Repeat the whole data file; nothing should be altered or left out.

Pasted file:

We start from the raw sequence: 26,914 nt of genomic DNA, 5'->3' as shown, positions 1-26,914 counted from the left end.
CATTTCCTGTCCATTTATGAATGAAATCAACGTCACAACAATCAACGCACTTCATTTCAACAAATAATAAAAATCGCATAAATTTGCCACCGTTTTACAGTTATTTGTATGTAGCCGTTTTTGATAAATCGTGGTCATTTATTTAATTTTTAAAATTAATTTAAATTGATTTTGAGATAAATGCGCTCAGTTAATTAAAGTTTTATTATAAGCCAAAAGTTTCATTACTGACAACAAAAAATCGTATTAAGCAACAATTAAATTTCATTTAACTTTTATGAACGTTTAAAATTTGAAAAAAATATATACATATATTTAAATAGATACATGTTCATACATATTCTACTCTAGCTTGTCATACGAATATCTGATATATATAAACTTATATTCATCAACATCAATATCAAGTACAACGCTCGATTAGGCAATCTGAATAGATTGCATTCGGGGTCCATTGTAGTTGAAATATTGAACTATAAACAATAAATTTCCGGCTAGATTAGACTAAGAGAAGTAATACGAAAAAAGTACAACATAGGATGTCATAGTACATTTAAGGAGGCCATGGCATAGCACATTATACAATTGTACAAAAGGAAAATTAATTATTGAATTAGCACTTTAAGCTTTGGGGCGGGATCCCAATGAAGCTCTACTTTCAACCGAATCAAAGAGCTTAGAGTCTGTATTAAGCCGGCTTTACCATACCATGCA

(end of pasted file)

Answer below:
We start from the raw sequence: 26,914 nt of genomic DNA, 5'->3' as shown, positions 1-26,914 counted from the left end.
CATTTCCTGTCCATTTATGAATGAAATCAACGTCACAACAATCAACGCACTTCATTTCAACAAATAATAAAAATCGCATAAATTTGCCACCGTTTTACAGTTATTTGTATGTAGCCGTTTTTGATAAATCGTGGTCATTTATTTAATTTTTAAAATTAATTTAAATTGATTTTGAGATAAATGCGCTCAGTTAATTAAAGTTTTATTATAAGCCAAAAGTTTCATTACTGACAACAAAAAATCGTATTAAGCAACAATTAAATTTCATTTAACTTTTATGAACGTTTAAAATTTGAAAAAAATATATACATATATTTAAATAGATACATGTTCATACATATTCTACTCTAGCTTGTCATACGAATATCTGATATATATAAACTTATATTCATCAACATCAATATCAAGTACAACGCTCGATTAGGCAATCTGAATAGATTGCATTCGGGGTCCATTGTAGTTGAAATATTGAACTATAAACAATAAATTTCCGGCTAGATTAGACTAAGAGAAGTAATACGAAAAAAGTACAACATAGGATGTCATAGTACATTTAAGGAGGCCATGGCATAGCACATTATACAATTGTACAAAAGGAAAATTAATTATTGAATTAGCACTTTAAGCTTTGGGGCGGGATCCCAATGAAGCTCTACTTTCAACCGAATCAAAGAGCTTAGAGTCTGTATTAAGCCGGCTTTACCATACCATGCA